The saga around US student loans continues. The US government instituted a three-year payment pause due to the COVID-19 pandemic. Now, the US Department of Education has announced that repayments will be reinstated soon.
“Student loan interest will resume starting on September 1, 2023, and payments will be due starting in October. We will notify borrowers well before payments restart,” the Department of Education said in a statement sent to CNN.
Almost 44 million Americans have a student loan, adding up to a combined debt of $1.6 trillion. They received a respite in 2020 under Donald Trump's administration, and the respite was subsequently extended several times under Joe Biden's administration.
Biden even took things one step further, unveiling a plan one year ago that would provide up to $20,000 in one-time debt relief. This would only apply to those with an income under $125,000 (or $250,000 if married and filing a joint tax return) in either 2020 or 2021.
However, legal challenges were quickly brought against the initiative by the fall. Two federal courts suspended relief, the Biden administration appealed those decisions. Now, the matter is at the Supreme Court.
But until that decision is made, payments are due -- and borrowers are encouraged to prepare themselves.
Student debt is back on the campus menu
Given the upcoming changes, borrowers are encouraged to prepare ahead of time to avoid complications. Up to 76% of borrowers are estimated to potentially miss their first required federal student loan payment. Many will have to look for student loan consolidation or other funding schemes, and a large proportion is at risk of default.
Critics of the decision to resume payments say that there's still not enough information coming from the US Department of Education, and people who have moved address or are not regularly checking the internet may not realize what is happening. Aissa Canchola Bañez, a senior adviser at the Student Borrower Protection Center comments:
"I think there are lots of questions we have that the [Department of Education] really needs to put out guidance to their servicers on, like a firm timeline and what to expect so that borrowers can can plan accordingly," Canchola Bañez told ABC.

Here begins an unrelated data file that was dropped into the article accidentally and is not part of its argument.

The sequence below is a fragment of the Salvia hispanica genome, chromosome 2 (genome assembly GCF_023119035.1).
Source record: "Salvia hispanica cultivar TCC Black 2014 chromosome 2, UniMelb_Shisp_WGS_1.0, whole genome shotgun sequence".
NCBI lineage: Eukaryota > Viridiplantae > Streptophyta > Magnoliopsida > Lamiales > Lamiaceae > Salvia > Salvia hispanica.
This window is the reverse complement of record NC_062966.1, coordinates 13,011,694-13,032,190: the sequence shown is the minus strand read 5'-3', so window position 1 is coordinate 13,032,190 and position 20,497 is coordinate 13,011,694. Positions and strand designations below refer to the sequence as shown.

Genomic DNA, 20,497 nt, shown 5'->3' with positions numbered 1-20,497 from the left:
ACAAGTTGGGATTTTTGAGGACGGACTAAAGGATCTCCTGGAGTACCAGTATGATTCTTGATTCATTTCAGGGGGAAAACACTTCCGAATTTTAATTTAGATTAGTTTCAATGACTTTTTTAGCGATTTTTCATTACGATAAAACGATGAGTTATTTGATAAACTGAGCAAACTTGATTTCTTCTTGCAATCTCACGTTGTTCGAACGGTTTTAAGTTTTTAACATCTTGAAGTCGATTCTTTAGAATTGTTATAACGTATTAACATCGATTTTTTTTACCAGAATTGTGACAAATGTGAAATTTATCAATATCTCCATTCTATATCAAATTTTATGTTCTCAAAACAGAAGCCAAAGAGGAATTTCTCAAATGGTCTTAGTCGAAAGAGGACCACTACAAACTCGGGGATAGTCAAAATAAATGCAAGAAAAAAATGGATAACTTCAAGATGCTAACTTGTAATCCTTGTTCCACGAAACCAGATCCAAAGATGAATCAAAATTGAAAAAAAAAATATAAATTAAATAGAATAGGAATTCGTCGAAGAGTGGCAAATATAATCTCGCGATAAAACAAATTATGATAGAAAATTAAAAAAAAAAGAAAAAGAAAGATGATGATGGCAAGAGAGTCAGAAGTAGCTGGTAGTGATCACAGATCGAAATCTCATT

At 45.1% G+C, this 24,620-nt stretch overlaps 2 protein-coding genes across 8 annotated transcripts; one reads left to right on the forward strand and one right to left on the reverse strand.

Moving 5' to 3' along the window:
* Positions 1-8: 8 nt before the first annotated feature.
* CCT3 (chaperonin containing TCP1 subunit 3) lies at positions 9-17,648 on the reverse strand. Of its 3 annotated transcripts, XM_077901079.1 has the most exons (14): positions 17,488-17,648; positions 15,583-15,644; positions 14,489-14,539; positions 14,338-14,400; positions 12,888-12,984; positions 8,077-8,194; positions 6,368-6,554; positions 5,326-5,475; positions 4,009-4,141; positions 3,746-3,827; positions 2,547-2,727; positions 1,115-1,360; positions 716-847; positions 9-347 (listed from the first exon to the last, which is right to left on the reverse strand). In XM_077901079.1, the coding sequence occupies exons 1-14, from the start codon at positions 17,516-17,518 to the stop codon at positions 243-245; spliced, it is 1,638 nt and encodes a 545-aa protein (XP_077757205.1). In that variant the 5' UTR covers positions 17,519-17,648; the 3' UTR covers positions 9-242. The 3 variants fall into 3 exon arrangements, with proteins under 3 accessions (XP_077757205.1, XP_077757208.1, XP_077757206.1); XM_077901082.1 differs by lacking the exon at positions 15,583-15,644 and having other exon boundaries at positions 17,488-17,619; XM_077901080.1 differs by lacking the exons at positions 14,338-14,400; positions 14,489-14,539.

"If servicers have the chance to do whatever they want, that's going to be even more confusing for, let's say, a borrower who has multiple services or a married couple with two different servicers," she said.
The Department of Education said they will be issuing more concrete timing guidance in the upcoming months to ensure students are well aware of their payment deadlines. Borrowers will receive their bill statements from their loan servicer a few weeks before they are due, with the exact due date varying depending on individual loan servicers.
Furthermore, the Department of Education said it is implementing a new income-driven repayment plan, described as "the first true student loan safety net in this country."
This will allow some Americans (particularly those with lower income) to make lower monthly payments and have their debt forgiven after a certain number of payments. However, the availability date for this new plan is still unclear.
Furthermore, restarting payments for some 44 million federal student loan borrowers is a monumental and unprecedented task. Many people will undoubtedly be confused about how much they should pay and when they should pay it.
Millions of borrowers will have a different servicer handling their student loans and/or have moved state. Furthermore, according to data from the Consumer Financial Protection Bureau, many students were already behind on their bills when the pandemic struck, which will make it even more difficult to catch up. Even if the forgiveness measure passes (which is a big 'if'), it will be months before the forgiveness comes in.
US student loans have surged in the past 20 years. Students who complete a bachelor's degree accrue around $30,000 in debt, on average. The costs for graduate courses are much higher, and research suggests that increasing borrowing limits drives tuition increases.
In the coming months, borrowers will face a challenging transition. But this period could also serve as a pivotal moment for policy reform. The student loan crisis has been a long-standing issue, but the pandemic has brought it into sharp relief. As we move towards a post-pandemic world, this could be an opportunity to reimagine a system that is fair, affordable, and beneficial to all.